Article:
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Sociologist Emile Durkheim coined the phrase anomie to describe a destabilized and destabilizing state when rules and rule givers lose legitimacy. It’s what we feel when we face a virus that plays by one set of rules, politicians who play by another, and a professional life that proceeds independent of each — and when we face all of this in social isolation.
Empathy can help us navigate this period of anomie. Here are four Empathy Rules that can help us cut across the divisions in our lives and build a sense of community.
Empathy is the act of putting yourself in someone else’s problem in the hopes of understanding, of bridging a gap. It helps us feel in community, not abandoned to anomic isolation. It helps us feel seen and known for who we are.
Empathy at the workplace is both rewarding and time-consuming to listen to other people without preconception. Business consultants sometimes suggest something that seems close enough: radical candor.
A continual round-robin of criticism and praise promises to dissolve the boundaries between colleagues. But this truth-telling practice proceeds from the feeling: “I know you.”
Real empathy starts from a different premise, radical humility: “I don’t know how you feel, but I’m here to listen.”
Those who think that work is not the “place” for empathy miss the point. The empathy you receive at work makes you a better friend, partner, or parent. The empathy you receive at home makes you better able to listen at work. And there, empathic leadership makes room for intimacy and honesty, driving innovation and engagement. If you open yourself to empathy, you’re allowing yourself to listen across differences. Empathy keeps us from discounting, dismissing, or even cancelling others.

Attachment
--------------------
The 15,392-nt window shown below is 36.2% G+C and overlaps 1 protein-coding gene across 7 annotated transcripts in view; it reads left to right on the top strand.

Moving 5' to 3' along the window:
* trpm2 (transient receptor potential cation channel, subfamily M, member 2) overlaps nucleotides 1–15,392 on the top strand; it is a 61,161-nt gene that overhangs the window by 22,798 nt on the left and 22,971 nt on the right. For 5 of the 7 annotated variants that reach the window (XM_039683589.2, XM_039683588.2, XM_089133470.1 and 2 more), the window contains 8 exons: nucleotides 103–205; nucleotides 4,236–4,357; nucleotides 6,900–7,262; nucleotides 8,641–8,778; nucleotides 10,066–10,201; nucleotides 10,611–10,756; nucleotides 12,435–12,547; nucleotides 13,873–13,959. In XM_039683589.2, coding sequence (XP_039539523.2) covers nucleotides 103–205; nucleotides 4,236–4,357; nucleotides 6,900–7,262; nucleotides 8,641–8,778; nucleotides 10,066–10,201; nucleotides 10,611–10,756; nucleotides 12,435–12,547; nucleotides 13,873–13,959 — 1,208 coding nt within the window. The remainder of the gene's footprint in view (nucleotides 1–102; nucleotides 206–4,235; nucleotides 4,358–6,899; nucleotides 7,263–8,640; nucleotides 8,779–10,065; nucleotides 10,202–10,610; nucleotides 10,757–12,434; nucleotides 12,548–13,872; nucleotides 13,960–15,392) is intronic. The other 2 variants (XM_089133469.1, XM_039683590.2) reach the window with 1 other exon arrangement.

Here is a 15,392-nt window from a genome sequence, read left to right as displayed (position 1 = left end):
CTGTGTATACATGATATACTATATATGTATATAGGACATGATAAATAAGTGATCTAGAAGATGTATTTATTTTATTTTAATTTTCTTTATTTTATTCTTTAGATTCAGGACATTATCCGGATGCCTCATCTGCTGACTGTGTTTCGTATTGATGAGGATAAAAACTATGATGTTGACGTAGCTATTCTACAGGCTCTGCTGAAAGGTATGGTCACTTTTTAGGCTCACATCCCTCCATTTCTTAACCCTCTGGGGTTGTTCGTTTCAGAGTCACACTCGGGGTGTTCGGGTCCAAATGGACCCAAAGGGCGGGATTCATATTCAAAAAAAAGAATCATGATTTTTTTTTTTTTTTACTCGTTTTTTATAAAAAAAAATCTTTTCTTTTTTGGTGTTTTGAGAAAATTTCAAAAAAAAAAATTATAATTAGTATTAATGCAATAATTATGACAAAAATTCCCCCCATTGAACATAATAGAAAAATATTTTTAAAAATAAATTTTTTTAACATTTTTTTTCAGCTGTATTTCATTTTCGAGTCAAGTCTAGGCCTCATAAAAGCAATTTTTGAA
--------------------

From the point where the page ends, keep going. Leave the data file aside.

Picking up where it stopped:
You can’t put yourself into someone else’s situation if you have preconceptions about its contours. We’re trained to relate to others by expressing what we think we share with them: “Oh, you lost your job. I know how tough that is; I lost mine as well!”
It’s the opposite — the strategy of not knowing — that leaves you open to the truth of things.
Step back and recognize that you don’t necessarily know what someone else is thinking or feeling. Stop, look, listen, and stay open. It’s not what you know, it’s what you’re willing to learn that provides space for empathy.
Empathy doesn’t start with a reassuring “I’m like you.” On the contrary, empathy accepts friction. Colleagues may have profound disagreements, just like family members, neighbours, and friends.
Empathy is not about being conflict-averse — it’s noisy because people are. To be empathetic, we must be willing to get in there, own the conflict, and learn how to fight fair. It’s about full engagement, even when it is uncomfortable.
Empathy implies that you will do the work necessary to comprehend not just the place the person is coming from but their problem. It’s a discipline of basic respect, both personal and civic. You have a stake in helping your neighbour make things better. You can’t get bored or turn away.
Empathy isn’t altruistic. It enlarges those who offer it and binds them to others. It fights anomie. If you’ve been heard, and the rules you’ve been asked to follow take your situation into account, you feel part of something larger than yourself.
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